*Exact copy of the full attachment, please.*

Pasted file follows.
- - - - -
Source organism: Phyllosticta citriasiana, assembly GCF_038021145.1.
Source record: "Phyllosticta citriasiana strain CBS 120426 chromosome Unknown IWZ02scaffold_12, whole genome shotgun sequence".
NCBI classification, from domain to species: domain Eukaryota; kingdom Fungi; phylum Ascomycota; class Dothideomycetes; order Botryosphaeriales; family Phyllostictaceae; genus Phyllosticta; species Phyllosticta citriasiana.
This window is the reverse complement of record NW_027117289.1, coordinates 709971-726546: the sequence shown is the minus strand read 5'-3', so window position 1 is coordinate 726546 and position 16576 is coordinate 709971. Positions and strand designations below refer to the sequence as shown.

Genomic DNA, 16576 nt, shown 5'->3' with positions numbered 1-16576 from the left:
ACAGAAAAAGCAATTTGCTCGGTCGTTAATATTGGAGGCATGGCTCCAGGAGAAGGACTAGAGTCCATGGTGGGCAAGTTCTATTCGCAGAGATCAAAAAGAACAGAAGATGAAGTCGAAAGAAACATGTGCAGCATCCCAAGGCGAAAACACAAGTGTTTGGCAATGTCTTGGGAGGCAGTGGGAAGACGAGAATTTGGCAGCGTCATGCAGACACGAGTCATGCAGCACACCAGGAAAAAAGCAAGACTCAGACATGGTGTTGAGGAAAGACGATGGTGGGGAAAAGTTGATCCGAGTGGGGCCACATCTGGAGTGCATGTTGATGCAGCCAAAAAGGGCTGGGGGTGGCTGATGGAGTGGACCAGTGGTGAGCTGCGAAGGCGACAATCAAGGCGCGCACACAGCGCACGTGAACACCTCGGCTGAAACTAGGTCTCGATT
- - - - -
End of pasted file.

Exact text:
Source organism: Phyllosticta citriasiana, assembly GCF_038021145.1.
Source record: "Phyllosticta citriasiana strain CBS 120426 chromosome Unknown IWZ02scaffold_12, whole genome shotgun sequence".
NCBI classification, from domain to species: domain Eukaryota; kingdom Fungi; phylum Ascomycota; class Dothideomycetes; order Botryosphaeriales; family Phyllostictaceae; genus Phyllosticta; species Phyllosticta citriasiana.
This window is the reverse complement of record NW_027117289.1, coordinates 709971-726546: the sequence shown is the minus strand read 5'-3', so window position 1 is coordinate 726546 and position 16576 is coordinate 709971. Positions and strand designations below refer to the sequence as shown.

Genomic DNA, 16576 nt, shown 5'->3' with positions numbered 1-16576 from the left:
ACAGAAAAAGCAATTTGCTCGGTCGTTAATATTGGAGGCATGGCTCCAGGAGAAGGACTAGAGTCCATGGTGGGCAAGTTCTATTCGCAGAGATCAAAAAGAACAGAAGATGAAGTCGAAAGAAACATGTGCAGCATCCCAAGGCGAAAACACAAGTGTTTGGCAATGTCTTGGGAGGCAGTGGGAAGACGAGAATTTGGCAGCGTCATGCAGACACGAGTCATGCAGCACACCAGGAAAAAAGCAAGACTCAGACATGGTGTTGAGGAAAGACGATGGTGGGGAAAAGTTGATCCGAGTGGGGCCACATCTGGAGTGCATGTTGATGCAGCCAAAAAGGGCTGGGGGTGGCTGATGGAGTGGACCAGTGGTGAGCTGCGAAGGCGACAATCAAGGCGCGCACACAGCGCACGTGAACACCTCGGCTGAAACTAGGTCTCGATT